Tuesday, November 19, 2013

A Basque Beauty and the Beast Tale--With Another Serpent Beast, Too

I shared an ATU 425C: Beauty and the Beast tale with a snake as the beast yesterday--The Prince Who Was Changed into a Snake: A Beauty and the Beast Tale from Cyprus--from Beauty and the Beast Tales From Around the World and I have another for today. This one is from the French side of the Basque region, collected by Wentworth Webster and published in 1877. The title is quite simply, "Beauty and the Beast," which isn't very helpful is it?

This tale varies in many way from the original tale we know so well. The youngest daughter is neglected by her father who never brings her gifts until the one time he thinks to ask her. She asks for flowers and trouble, of course, ensues.

This is also a rare tale that offers names for the heroine and hero. Here's an excerpt:

The youngest, after some days, said to him, “What is the matter with you, my father, that you are so sad? Has someone done you some hurt?”

He said to her, “When I went to get your nosegay, a voice said to me, ‘I must have one of your daughters, before the year be completed,’ and now I do not know what I must do. It told me that I shall be burned.”

This daughter said to him, “My father, do not be troubled about it. I will go.”

And she sets out immediately in a carriage. She arrives at the castle and goes in, and she hears music and sounds of rejoicing everywhere, and yet she did not see anyone. She finds her chocolate ready (in the morning), and her dinner the same. She goes to bed, and still she does not see anyone. The next morning a voice says to her: “Shut your eyes; I wish to place my head on your knees for a moment.”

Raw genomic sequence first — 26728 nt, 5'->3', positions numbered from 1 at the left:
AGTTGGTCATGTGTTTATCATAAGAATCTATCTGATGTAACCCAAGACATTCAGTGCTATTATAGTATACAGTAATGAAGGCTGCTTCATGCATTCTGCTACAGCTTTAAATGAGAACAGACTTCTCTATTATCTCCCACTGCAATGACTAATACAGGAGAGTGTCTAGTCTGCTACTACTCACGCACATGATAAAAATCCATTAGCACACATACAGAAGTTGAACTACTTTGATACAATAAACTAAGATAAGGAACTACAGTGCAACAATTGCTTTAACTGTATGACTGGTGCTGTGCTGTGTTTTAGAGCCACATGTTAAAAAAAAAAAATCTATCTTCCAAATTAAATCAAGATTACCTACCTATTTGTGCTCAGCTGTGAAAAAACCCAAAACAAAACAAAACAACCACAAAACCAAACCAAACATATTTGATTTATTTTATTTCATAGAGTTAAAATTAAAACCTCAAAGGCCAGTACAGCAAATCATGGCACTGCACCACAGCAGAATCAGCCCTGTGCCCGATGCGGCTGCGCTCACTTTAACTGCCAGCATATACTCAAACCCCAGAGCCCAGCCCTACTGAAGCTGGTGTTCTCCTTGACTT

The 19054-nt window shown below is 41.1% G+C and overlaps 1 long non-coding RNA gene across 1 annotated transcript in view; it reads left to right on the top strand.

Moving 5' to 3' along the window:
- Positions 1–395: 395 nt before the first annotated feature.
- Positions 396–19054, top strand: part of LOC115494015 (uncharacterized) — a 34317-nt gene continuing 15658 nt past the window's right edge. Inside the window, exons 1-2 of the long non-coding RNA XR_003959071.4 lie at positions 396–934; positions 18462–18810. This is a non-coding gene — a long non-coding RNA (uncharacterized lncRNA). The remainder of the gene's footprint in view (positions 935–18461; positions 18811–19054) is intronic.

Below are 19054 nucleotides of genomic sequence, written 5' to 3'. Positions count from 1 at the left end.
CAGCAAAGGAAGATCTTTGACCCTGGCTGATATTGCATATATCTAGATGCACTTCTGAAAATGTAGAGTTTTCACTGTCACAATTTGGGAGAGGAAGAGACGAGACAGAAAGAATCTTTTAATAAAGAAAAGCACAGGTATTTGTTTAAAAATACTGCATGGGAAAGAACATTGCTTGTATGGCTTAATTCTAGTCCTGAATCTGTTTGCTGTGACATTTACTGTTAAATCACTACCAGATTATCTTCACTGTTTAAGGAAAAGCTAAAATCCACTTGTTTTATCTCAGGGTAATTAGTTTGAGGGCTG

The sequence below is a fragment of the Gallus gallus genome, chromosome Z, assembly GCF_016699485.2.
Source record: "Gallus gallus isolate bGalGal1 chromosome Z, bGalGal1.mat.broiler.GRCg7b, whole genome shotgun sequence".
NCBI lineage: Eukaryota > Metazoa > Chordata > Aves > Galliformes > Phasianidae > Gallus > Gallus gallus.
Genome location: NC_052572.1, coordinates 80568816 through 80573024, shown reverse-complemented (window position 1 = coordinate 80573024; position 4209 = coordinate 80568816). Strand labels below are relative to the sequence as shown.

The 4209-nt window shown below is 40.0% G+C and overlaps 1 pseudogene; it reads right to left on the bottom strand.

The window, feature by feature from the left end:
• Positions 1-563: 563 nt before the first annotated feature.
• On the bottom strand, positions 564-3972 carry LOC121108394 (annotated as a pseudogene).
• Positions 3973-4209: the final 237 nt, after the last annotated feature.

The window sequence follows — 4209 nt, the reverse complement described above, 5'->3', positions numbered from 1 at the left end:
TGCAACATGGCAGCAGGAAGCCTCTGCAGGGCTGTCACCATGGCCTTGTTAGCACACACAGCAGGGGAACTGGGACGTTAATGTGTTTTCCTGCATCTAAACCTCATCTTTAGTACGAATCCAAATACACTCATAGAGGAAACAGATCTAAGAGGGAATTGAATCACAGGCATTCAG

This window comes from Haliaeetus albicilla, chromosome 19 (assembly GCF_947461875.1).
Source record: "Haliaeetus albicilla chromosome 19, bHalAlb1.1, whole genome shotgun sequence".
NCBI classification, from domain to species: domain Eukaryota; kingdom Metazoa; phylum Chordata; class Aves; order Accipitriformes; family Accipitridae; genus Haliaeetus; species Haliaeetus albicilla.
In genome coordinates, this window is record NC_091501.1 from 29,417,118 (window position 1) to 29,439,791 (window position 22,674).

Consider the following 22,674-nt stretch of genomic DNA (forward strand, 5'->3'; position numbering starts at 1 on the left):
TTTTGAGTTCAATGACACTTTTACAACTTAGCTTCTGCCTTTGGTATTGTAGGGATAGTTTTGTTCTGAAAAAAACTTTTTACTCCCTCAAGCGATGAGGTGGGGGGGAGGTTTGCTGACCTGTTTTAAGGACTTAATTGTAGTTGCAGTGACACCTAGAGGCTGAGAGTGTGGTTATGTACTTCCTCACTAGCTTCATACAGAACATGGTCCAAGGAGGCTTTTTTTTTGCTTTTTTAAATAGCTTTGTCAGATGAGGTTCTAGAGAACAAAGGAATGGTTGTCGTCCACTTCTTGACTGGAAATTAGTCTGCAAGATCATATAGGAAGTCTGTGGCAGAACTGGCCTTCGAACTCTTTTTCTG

“Come, come; I am not afraid.”

There appears then an enormous serpent. Without intending it, the young lady could not help giving a little shudder. An instant after the serpent went away; and the young lady lived very happily, without lacking anything. One day the voice asked her if she did not wish to go home.

She answers, “I am very happy here. I have no longing for it.”

“Yes, if you like, you may go for three days.”

He gives her a ring, and says to her, “If that changes colour, I shall be ill, and if it turns to blood, I shall be in great misery.”

The young lady sets out for her father’s house. Her father was very glad (to see her). Her sisters said to her: “You must be happy there. You are prettier than you were before. With whom do you live there?”

She told them, “With a serpent.” They would not believe her. The three days flew by like a dream, and she forgot her serpent. The fourth day she looked at her ring, and she saw that it was changed. She rubs it with her finger, and it begins to bleed. Seeing that she goes running to her father, and says to him that she is going. She arrives at the castle, and finds everything sad. The music will not play—everything was shut up. She called the serpent (his name was Azor, and hers Fifine). She kept on calling and crying out to him, but Azor appeared nowhere. After having searched the whole house, after having taken off her shoes, she goes to the garden, and there too she cries out. She finds a corner of the earth in the garden quite frozen, and immediately she makes a great fire over this spot, and there Azor comes out, and he says to her:

“You had forgotten me, then. If you had not made this fire, it would have been all up with me.”

The transformation scene is quite different, too. If you are interested, you can read the entire tale on the SurLaLune site, too, without the book. Read it at Beauty and the Beast.

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